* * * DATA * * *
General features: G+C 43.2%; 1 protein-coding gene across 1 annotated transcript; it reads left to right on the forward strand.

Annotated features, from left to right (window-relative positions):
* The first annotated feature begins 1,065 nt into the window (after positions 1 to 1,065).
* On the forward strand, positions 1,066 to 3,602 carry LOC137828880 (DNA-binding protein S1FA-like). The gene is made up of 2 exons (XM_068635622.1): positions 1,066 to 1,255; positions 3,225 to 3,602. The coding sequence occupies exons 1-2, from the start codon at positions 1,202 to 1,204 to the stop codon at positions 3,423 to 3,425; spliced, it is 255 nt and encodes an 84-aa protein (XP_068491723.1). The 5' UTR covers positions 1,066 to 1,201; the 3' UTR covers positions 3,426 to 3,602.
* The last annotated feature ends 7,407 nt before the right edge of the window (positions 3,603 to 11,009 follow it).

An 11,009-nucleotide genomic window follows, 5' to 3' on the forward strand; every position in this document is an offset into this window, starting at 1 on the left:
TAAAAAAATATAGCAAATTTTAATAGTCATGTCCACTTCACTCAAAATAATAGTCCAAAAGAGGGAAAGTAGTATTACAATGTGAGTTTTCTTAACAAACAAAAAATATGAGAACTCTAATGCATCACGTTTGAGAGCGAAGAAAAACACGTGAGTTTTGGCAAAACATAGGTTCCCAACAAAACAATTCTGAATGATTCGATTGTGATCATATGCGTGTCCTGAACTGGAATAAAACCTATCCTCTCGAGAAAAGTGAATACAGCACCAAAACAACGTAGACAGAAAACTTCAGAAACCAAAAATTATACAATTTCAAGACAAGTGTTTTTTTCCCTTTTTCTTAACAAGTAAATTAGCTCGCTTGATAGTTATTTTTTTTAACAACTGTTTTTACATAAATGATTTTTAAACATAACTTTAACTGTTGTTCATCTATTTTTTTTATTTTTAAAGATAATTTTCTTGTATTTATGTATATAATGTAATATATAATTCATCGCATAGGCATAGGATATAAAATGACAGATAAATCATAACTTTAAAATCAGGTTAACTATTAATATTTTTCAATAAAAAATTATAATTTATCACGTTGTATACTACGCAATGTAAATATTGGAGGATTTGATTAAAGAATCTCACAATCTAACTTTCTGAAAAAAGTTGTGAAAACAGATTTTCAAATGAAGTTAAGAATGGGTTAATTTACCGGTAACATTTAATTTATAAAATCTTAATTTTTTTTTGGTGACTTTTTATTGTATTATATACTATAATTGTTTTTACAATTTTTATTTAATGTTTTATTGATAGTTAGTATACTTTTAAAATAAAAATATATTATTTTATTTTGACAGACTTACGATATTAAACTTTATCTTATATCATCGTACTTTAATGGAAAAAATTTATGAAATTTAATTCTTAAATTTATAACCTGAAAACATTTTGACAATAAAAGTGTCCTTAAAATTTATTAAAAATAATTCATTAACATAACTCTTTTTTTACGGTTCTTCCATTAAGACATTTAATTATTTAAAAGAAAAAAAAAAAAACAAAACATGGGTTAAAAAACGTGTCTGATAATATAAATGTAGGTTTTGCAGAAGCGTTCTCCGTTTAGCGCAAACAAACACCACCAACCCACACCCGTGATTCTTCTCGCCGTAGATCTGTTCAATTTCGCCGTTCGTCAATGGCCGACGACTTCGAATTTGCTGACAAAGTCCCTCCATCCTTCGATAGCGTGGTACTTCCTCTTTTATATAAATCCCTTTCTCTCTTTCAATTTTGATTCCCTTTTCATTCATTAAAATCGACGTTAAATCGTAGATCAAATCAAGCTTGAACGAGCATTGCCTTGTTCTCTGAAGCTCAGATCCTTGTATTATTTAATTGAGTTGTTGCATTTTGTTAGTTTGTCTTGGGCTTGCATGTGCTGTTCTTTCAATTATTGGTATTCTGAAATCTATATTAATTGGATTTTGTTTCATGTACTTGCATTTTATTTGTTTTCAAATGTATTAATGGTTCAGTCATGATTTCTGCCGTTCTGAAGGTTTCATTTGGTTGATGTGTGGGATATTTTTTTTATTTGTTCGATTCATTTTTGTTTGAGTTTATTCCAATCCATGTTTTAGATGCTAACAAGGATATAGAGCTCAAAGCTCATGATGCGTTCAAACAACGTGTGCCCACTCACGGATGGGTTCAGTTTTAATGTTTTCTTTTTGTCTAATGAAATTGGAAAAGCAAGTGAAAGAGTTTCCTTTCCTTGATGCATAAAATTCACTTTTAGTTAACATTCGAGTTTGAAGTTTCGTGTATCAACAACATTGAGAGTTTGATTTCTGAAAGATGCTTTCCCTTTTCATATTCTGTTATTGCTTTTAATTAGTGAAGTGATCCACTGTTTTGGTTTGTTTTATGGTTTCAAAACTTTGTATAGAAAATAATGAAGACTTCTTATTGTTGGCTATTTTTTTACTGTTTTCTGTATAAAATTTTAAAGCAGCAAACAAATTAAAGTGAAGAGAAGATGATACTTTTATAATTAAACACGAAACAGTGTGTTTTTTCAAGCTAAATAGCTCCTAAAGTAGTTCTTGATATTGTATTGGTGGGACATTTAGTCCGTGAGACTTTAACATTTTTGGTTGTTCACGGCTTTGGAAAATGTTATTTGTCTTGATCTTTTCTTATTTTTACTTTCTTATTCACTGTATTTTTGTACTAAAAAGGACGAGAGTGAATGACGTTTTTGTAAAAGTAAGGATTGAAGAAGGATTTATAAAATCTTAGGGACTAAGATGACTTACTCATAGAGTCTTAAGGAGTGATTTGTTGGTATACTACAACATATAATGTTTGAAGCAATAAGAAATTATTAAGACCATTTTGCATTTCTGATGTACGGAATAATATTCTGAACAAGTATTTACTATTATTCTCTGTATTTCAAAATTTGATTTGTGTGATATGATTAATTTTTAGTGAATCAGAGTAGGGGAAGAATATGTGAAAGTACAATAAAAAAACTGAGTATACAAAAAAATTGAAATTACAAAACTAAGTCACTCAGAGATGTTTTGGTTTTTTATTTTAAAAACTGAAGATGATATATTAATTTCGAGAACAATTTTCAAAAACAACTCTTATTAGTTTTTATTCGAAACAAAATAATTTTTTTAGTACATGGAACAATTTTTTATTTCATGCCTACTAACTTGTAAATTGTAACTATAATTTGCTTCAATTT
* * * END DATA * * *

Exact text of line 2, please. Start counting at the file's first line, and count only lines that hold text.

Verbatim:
Annotated features, from left to right (window-relative positions):